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Reliable home food preservation videos now available on new website

Americans' interest in traditional homemaking activities – gardening, cooking, baking bread and canning – has risen dramatically over the last few months, according to Google Trends.

Getting reliable information is particularly important when it comes to home food preservation. But internet search results don't always display research-based information at the top. Using the wrong procedure won't qualify as a hilarious Pinterest Fail; it can be fatal.

To make reliable home food preservation how-to videos easy to find, a team of UC Cooperative Extension professionals and volunteers reviewed and aggregated research-based food preservation videos produced by Cooperative Extension programs across the nation on one website – http://ucanr.edu/MFPvideolibrary.

UC Cooperative Extension has compiled a video library on research-based home food preservation at http://ucanr.edu/MFPvideolibrary.

“As far as we can tell, this site is the only website with a full collection of food safety and food preservation videos from the Cooperative Extension system,” said UCCE Master Food Preserver coordinator Sue Mosbacher. In partnership with states, counties and universities, the USDA's Cooperative Extension system provides higher education to farmers, ranchers, communities, youth and families. In California, UC Cooperative Extension is part of UC Agriculture and Natural Resources.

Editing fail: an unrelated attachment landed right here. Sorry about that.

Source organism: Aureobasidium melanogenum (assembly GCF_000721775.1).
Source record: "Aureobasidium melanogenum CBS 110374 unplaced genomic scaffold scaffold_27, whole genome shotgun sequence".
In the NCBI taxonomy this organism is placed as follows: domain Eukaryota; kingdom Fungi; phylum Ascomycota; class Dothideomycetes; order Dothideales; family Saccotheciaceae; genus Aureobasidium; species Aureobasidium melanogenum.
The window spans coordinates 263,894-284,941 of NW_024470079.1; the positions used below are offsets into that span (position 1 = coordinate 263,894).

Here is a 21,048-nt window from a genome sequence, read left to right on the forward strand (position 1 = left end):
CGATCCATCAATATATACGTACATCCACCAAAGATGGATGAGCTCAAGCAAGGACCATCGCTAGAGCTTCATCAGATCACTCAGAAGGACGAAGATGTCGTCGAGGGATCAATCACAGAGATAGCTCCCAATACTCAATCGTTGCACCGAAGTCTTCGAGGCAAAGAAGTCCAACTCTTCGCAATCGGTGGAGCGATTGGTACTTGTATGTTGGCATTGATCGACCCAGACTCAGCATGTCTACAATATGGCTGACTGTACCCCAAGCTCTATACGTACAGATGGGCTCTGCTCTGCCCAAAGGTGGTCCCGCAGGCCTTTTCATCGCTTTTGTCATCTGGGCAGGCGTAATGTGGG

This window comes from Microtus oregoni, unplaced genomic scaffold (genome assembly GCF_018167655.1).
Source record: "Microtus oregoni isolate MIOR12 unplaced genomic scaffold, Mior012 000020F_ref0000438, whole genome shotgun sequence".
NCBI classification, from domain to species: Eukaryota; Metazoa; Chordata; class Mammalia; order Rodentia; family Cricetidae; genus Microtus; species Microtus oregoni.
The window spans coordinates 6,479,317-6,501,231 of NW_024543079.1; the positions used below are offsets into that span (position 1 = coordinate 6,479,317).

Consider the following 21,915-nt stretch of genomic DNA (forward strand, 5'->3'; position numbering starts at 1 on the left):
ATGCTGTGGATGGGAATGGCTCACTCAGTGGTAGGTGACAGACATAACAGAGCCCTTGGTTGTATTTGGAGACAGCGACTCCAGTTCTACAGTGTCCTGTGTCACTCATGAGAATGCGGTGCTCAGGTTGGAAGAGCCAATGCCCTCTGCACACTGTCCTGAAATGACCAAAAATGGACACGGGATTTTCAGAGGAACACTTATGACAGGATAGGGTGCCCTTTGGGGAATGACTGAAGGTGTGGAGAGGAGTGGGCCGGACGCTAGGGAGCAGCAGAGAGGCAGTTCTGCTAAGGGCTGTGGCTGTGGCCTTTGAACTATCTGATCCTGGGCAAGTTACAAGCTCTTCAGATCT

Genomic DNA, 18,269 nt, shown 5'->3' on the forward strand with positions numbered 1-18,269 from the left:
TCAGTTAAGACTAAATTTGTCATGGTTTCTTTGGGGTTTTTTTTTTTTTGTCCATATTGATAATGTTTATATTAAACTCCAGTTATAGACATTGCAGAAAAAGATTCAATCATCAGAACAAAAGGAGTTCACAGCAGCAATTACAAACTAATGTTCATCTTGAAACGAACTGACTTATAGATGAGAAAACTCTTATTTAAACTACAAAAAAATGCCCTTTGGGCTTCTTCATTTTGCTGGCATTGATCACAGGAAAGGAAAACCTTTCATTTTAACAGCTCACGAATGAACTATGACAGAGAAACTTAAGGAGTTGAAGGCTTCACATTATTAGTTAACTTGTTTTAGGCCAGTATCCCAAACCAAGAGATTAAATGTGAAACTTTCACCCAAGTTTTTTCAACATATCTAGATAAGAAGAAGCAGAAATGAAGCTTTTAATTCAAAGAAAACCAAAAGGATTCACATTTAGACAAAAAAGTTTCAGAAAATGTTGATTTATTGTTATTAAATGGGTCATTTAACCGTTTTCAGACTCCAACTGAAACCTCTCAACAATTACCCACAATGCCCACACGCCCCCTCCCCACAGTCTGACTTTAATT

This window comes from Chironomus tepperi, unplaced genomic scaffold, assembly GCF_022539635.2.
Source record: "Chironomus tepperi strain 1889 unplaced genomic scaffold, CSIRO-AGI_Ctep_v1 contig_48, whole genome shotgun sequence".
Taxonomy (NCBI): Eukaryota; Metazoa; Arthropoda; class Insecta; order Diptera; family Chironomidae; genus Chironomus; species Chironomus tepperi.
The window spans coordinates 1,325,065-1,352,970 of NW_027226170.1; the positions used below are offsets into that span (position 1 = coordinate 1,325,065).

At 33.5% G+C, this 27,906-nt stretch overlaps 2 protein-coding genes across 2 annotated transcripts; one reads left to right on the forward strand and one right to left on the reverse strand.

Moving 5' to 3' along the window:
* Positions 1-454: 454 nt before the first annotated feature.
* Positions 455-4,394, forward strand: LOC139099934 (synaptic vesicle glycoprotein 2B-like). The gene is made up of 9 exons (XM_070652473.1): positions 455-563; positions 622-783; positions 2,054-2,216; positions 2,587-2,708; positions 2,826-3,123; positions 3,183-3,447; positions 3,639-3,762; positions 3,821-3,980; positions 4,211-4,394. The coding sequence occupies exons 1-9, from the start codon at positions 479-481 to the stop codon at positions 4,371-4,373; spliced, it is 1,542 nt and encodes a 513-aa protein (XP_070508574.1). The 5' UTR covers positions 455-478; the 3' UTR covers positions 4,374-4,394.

The videos are divided into 10 categories: food safety, food preservation methods, jam & jelly, pickle & ferment, dehydrate, refrigerate & freeze, can fruit, can tomatoes, can vegetables and preserve meat & fish.

The UC Cooperative Extension Master Food Preserver Program trains and certifies volunteers to teach the public about food preservation techniques and safety. Certified UC Master Food Preservers typically hold community classes to extend the information. During the COVID-19 crisis, in-person classes have been canceled, so video-based learning is critical to educating families who are interested in the craft.

Safety is key to home food preservation.
Mosbacher, who leads the UC Master Food Preserver Programs in Sacramento, Amador and Calaveras counties, coordinated the collection and developed the website, along with Jan Fetler, a UC Master Food Preserver volunteer in Sacramento County. Orange County's UC Master Food Preserver coordinator Colleen Clemons created a list of all state Extension offices with food preservation videos on YouTube and gathered the YouTube addresses. The video list was divided among 15 volunteers who reviewed and selected the most appropriate content for the collection. El Dorado County's UCCE office staff administrator Robin Cleveland and Nancy Star tested all the website links. San Luis Obispo County UC Master Food Preserver coordinator Dana Ravalen is writing the video descriptions.

Dustin Blakey, director of UC Cooperative Extension in Inyo and Mono counties and coordinator of the local Master Food Preserver volunteers, created one of the videos in the collection. In seven minutes, Blakey outlines the process of preserving dry beans. (View the video below.)